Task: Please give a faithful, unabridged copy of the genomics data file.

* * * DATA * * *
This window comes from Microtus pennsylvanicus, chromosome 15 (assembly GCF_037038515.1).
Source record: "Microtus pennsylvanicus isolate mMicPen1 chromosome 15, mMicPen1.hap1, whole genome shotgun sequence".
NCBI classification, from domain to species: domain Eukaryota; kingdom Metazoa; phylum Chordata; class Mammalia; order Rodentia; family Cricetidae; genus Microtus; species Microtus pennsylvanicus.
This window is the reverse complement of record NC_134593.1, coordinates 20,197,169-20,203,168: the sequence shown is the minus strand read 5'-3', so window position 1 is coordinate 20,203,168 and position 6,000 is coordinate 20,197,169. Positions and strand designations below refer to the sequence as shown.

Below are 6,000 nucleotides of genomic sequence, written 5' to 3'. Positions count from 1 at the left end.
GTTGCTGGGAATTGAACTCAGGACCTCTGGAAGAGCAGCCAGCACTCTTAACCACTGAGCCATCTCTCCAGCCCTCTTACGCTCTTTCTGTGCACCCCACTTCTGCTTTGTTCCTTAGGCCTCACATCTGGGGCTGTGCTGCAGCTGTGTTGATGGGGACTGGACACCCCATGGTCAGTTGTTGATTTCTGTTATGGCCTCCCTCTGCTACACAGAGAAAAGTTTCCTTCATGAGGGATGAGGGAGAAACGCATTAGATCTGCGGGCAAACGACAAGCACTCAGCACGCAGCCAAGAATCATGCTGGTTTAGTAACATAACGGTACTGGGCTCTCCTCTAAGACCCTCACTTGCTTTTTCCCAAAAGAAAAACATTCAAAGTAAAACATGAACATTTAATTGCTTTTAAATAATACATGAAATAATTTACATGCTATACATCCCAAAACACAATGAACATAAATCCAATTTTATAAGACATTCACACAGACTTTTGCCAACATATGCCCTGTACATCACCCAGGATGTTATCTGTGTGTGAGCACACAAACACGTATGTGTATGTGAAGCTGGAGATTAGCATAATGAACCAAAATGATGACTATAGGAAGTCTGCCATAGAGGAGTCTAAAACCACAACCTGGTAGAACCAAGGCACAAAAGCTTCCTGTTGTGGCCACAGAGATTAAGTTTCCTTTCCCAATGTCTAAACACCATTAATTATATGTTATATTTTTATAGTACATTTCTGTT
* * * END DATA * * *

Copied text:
This window comes from Microtus pennsylvanicus, chromosome 15 (assembly GCF_037038515.1).
Source record: "Microtus pennsylvanicus isolate mMicPen1 chromosome 15, mMicPen1.hap1, whole genome shotgun sequence".
NCBI classification, from domain to species: domain Eukaryota; kingdom Metazoa; phylum Chordata; class Mammalia; order Rodentia; family Cricetidae; genus Microtus; species Microtus pennsylvanicus.
This window is the reverse complement of record NC_134593.1, coordinates 20,197,169-20,203,168: the sequence shown is the minus strand read 5'-3', so window position 1 is coordinate 20,203,168 and position 6,000 is coordinate 20,197,169. Positions and strand designations below refer to the sequence as shown.

Below are 6,000 nucleotides of genomic sequence, written 5' to 3'. Positions count from 1 at the left end.
GTTGCTGGGAATTGAACTCAGGACCTCTGGAAGAGCAGCCAGCACTCTTAACCACTGAGCCATCTCTCCAGCCCTCTTACGCTCTTTCTGTGCACCCCACTTCTGCTTTGTTCCTTAGGCCTCACATCTGGGGCTGTGCTGCAGCTGTGTTGATGGGGACTGGACACCCCATGGTCAGTTGTTGATTTCTGTTATGGCCTCCCTCTGCTACACAGAGAAAAGTTTCCTTCATGAGGGATGAGGGAGAAACGCATTAGATCTGCGGGCAAACGACAAGCACTCAGCACGCAGCCAAGAATCATGCTGGTTTAGTAACATAACGGTACTGGGCTCTCCTCTAAGACCCTCACTTGCTTTTTCCCAAAAGAAAAACATTCAAAGTAAAACATGAACATTTAATTGCTTTTAAATAATACATGAAATAATTTACATGCTATACATCCCAAAACACAATGAACATAAATCCAATTTTATAAGACATTCACACAGACTTTTGCCAACATATGCCCTGTACATCACCCAGGATGTTATCTGTGTGTGAGCACACAAACACGTATGTGTATGTGAAGCTGGAGATTAGCATAATGAACCAAAATGATGACTATAGGAAGTCTGCCATAGAGGAGTCTAAAACCACAACCTGGTAGAACCAAGGCACAAAAGCTTCCTGTTGTGGCCACAGAGATTAAGTTTCCTTTCCCAATGTCTAAACACCATTAATTATATGTTATATTTTTATAGTACATTTCTGTT